Airbus launches CSIR partnership

2012-09-14 08:50
Airbus has announced a partnership with the CSIR and Aerosud to manufacture new materials to reduce the cost of aircraft components. (Wong Maye-E, AP)

Airbus has announced a partnership with the CSIR and Aerosud to manufacture new materials to reduce the cost of aircraft components. (Wong Maye-E, AP)

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Cape Town - Airbus has announced a partnership with the CSIR and Aerosud to manufacture new materials to reduce the cost of aircraft components.

"Airbus, South Africa's CSIR and Aerosud have agreed to partner on a research project to test the application of titanium powder-based Additive Layer Manufacturing (ALM) for the fabrication of large and complex aerospace components," Airbus said in a statement.

The aeroplane manufacturer established an agreement with the department of science and technology in 2006 to conduct research in SA and also concluded agreements with researchers at the University of Cape Town and Stellenbosch University, among others.

The research projects aim to find ways of innovating in aerospace and Airbus said that the company was interested in South African ideas.

"We don't have a monopoly of ideas at Airbus - not even in Europe. This will extend our research programme beyond European boundaries. South Africa has an opportunity for training and there may opportunities as well for commercial prospects," Dale King Airbus senior manager for research and technology partnerships told News24 in 2011.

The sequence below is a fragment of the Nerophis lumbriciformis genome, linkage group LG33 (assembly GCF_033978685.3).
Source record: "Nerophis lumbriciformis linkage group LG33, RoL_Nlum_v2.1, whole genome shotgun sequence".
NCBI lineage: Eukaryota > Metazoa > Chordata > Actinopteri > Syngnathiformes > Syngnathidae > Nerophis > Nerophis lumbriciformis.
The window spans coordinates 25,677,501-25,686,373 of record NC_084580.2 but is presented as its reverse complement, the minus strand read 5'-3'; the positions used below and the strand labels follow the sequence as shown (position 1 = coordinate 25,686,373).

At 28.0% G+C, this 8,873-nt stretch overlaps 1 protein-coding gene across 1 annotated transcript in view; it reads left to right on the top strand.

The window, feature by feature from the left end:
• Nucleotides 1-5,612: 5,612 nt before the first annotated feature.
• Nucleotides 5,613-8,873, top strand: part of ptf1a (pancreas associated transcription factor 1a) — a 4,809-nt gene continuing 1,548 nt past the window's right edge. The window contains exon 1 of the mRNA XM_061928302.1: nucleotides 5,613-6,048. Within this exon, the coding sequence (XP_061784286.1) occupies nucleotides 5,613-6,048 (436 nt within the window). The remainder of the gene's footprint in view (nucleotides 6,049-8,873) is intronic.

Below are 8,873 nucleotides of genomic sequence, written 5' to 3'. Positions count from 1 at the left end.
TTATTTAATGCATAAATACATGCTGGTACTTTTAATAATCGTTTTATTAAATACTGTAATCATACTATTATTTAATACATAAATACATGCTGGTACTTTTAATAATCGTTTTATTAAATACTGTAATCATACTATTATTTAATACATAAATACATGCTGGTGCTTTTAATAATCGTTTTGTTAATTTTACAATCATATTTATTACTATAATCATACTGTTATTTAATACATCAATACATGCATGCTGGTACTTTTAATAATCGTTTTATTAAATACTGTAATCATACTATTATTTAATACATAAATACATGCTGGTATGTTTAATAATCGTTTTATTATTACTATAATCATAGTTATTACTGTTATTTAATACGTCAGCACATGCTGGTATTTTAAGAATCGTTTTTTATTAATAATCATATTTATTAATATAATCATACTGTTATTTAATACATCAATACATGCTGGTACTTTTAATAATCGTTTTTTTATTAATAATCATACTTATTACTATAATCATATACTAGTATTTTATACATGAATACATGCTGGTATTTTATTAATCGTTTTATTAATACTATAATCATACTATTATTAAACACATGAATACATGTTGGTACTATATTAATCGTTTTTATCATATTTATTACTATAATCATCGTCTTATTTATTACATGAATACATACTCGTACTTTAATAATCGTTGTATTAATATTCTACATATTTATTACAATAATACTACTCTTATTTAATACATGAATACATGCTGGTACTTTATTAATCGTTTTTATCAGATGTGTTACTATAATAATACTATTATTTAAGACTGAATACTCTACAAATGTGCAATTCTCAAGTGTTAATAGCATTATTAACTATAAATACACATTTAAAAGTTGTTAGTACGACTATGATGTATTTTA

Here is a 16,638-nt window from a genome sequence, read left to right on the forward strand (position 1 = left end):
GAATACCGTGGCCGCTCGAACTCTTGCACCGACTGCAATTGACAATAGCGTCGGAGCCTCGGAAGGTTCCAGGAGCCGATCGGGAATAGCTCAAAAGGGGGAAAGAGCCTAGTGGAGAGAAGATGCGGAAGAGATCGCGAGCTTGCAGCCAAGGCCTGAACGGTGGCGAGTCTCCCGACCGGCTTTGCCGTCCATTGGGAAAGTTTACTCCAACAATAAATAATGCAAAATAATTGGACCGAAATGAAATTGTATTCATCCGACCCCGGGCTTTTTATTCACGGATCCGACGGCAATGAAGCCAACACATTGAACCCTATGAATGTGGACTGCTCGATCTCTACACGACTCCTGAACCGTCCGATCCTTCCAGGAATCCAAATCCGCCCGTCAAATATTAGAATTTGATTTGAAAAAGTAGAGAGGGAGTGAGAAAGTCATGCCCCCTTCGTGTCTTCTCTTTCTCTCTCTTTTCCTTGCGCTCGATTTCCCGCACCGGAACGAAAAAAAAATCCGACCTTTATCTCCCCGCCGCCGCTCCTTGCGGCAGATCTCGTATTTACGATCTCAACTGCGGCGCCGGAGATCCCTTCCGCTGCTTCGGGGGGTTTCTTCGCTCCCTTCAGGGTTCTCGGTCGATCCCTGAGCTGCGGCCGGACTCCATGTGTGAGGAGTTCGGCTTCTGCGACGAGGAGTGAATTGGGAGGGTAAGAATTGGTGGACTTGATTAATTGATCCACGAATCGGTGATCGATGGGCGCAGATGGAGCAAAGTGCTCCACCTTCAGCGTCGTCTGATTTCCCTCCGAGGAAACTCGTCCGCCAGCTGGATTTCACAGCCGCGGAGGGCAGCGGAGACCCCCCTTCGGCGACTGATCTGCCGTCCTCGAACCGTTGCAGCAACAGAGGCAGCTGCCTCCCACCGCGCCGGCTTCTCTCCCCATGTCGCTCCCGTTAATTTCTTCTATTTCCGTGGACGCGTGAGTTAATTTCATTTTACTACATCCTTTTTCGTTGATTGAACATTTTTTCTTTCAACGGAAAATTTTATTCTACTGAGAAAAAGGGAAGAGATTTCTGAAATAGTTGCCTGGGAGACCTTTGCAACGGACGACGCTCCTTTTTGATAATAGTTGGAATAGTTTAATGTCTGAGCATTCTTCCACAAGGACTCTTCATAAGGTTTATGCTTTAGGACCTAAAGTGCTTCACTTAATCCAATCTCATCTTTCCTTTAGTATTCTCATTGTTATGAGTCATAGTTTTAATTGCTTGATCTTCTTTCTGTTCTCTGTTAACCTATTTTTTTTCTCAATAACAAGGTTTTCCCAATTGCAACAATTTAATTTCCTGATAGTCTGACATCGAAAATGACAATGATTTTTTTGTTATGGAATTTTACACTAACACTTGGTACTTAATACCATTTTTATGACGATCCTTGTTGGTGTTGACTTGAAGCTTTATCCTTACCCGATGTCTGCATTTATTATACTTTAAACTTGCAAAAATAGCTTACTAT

The ALM project could potentially reduce the cost of manufacturing.

"ALM involves forming an object from powder, which is arranged in layers and fused by high-speed lasers. It is a process completely devoid of bulk machining, cutting and welding thereby minimising waste and optimising the manufacturing process.

"It's like printing in 3D," said Hardus Greyling, the project co-ordinator of Aeroswift at the CSIR. 

The department of science and technology (DST) invested into the development of the concept before a decision was made to move to full scale prototype system.

"The above-mentioned projects have been supported through research and technology development funding grants of approximately R65m over the last six years from the department of science and technology," said Beeuwen Gerryts, chief director at the DST.

This project may assist SA in its beneficiation strategy for minerals. Instead of exporting raw materials to developed markets, the country could expand manufacturing capacity and sell goods at a premium abroad.

"There is no doubt that ALM is changing the small-scale component manufacturing landscape and with Airbus joining the partnership, it will be possible to test and evaluate the manufacturing process on large components for passenger jetliners," said King on Thursday.

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